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Analysis > Markets

Zimbabwe’s Rough in the Diamond

Rishay Lalla, Executive Partner, Atria Africa
Jan. 11, 2017, midnight

Word count: 1358

Less than a decade after the first, Zimbabwe has experienced its second economic contraction, with the effects of round two being conspicuously similar to those demonstrated in the first round. Supermarket shelves have once again started to empty, some public and even private sector salaries remain unpaid, banking hall queues are getting longer and hospitals are short of basic supplies. Whilst the humanitarian state of affairs is critical we find the socio-economic structures persistently durable, where businesses continue to open their doors and survive, albeit under enormous difficulties. Thankfully many of these surviving businesses (those which remained following the first contraction) have retained their skills and chiselled business physique to survive an economic depression and continue to make profits in a difficult environment.  

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Less than a decade after the first, Zimbabwe has experienced its second economic contraction, with the effects of round two being conspicuously similar to those demonstrated in the first round. Supermarket shelves have once again started to empty, some public and even private sector salaries remain unpaid, banking hall queues are getting longer and hospitals are short of basic supplies. Whilst the humanitarian state of affairs is critical we find the socio-economic structures persistently durable, where businesses continue to open their doors and survive, albeit under enormous difficulties. Thankfully many of these surviving businesses (those which remained following the first contraction) have retained their skills and chiselled business physique to survive an economic depression and continue to make profits in a difficult environment.  

In fact, when analysing the results of some large businesses in Zimbabwe and comparing them to similar businesses in Nigeria (whose economy is also reeling from a substantial deterioration in aggregate demand), one can really grasp the concept of putting investments into perspective. As such any appealing arguments of investing in Africa’s largest economy can be quickly displaced, if we were to unpack this down to profitability or more importantly tangible returns of investment capital...after all that is what investing is all about. For instance, in Nigeria we have started to witness losses in businesses that are considered to be amongst the largest and most resilient on the continent. Whilst in Zimbabwe, where profitability may be trending negatively, balance sheets and costs structures are sufficiently nimble to maintain attractive returns on capital in US dollars.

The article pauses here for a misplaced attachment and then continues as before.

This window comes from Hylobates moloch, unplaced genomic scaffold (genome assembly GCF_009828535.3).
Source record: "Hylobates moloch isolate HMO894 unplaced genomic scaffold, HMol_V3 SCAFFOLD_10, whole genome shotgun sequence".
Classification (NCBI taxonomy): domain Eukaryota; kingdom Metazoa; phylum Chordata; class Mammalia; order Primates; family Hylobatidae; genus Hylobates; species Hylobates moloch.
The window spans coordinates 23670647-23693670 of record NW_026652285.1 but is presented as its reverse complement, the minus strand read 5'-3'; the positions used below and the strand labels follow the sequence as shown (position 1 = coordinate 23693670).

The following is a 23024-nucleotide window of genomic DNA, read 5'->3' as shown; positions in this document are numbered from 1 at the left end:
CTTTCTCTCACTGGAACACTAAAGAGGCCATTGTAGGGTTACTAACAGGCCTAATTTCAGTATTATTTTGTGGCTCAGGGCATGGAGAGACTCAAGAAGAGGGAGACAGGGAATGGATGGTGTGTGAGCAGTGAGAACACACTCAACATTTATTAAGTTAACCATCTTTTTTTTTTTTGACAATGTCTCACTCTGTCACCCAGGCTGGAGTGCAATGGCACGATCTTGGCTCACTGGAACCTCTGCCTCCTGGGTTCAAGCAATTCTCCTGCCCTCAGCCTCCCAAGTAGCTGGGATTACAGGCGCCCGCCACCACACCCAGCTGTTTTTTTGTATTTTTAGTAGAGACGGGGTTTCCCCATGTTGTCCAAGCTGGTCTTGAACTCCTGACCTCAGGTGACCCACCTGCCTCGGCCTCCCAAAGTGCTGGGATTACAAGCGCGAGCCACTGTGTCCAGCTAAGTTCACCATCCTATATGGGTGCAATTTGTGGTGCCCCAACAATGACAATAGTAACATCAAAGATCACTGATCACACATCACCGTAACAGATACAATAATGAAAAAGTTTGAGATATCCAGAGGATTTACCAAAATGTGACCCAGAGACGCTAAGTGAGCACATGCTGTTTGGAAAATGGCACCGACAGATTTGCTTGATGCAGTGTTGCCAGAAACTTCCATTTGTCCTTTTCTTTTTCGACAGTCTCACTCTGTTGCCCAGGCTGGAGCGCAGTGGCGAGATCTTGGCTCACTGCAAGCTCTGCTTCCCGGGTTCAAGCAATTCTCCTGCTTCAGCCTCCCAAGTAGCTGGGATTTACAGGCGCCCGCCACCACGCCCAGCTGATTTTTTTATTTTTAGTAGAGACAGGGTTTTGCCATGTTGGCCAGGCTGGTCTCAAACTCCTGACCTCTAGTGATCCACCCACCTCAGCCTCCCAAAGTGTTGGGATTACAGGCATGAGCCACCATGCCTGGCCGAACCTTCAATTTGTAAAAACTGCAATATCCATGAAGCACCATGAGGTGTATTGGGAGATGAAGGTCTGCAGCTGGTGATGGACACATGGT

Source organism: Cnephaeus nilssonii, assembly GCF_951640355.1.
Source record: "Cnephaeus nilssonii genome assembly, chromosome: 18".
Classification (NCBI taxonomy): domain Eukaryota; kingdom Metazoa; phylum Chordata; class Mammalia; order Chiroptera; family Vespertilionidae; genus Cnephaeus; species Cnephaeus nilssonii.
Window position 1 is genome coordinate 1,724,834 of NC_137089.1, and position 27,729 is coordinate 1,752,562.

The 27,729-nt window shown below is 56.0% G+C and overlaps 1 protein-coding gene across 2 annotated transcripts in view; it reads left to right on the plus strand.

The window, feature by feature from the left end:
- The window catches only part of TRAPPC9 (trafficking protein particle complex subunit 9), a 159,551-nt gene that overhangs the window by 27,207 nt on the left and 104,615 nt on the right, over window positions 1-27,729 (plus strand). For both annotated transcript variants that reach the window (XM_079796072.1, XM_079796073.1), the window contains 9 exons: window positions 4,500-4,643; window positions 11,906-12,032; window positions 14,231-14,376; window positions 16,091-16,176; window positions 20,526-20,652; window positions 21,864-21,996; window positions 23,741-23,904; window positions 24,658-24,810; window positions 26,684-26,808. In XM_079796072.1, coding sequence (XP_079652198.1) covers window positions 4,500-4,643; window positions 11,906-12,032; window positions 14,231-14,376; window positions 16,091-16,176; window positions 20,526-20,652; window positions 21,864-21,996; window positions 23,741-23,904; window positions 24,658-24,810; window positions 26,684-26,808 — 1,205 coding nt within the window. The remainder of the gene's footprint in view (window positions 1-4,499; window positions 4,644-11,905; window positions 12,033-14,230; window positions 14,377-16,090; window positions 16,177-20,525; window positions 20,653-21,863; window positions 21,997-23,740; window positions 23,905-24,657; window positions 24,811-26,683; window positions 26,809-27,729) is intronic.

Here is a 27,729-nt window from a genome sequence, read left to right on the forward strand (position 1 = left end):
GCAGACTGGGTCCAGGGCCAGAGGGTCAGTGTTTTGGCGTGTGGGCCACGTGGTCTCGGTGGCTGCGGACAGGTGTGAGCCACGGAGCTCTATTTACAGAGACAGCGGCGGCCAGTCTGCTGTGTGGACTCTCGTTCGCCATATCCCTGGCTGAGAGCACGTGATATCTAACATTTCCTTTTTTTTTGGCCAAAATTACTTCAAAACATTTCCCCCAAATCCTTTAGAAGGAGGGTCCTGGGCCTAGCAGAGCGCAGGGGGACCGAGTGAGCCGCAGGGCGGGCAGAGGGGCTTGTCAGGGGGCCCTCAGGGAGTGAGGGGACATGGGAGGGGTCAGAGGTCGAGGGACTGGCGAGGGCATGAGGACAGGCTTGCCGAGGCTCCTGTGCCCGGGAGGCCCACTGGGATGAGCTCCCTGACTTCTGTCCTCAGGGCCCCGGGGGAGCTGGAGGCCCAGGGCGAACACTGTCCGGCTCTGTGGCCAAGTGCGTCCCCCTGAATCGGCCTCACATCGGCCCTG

“In US Dollars?” they say 

Therein lies the rub for Zimbabwe, whose economy is on the verge of printing a new medium of exchange, one that is meant to retain equivalence to the US dollar. This new currency has been referred to as a Bond Note and is the Government’s answer to replacing a depleted US dollar reserve and the monetisation of what seem to be virtual bank deposits. Virtual, because these bank deposits exist in electronic form but are almost impossible to withdraw without waiting in a daily queue to collect a maximum of 100 US dollars per day.  The Bond Notes will be printed as part of an export incentive and limited to $200m “Bond Note Dollars”, which is estimated to be 4% of total deposits in the banking sector.  

The mechanics of such a currency may seem viable from the outset, however, assuming the supply of Bond Notes is un-checked, the effects that seem to have little down side right now, are potentially catastrophic in the long run. Whilst it is known that Zimbabwe’s government has few options to call upon as a quick fix, an injection of confidence through the announcement of realistic and meaningful policy is relatively inexpensive – in monetary terms at least. Economic growth projections have been reduced once again, to 1.1%, which still seems bullish in comparison to the shrunken state of US dollar liquidity, tax collections and economic activity. To date, what remains unknown is how the issuance of these notes will be viewed by the International Monetary Fund (IMF) and the broader multilateral funders and international community. It would be reasonable to assume the IMF and international community would be supportive of an initiative that is looking to promote exports and in-turn further enable the country to capitalise local manufacturing but it remains to be seen just how the issuance of bond notes is being viewed within the matrix of the IMF Staff Monitoring Programme.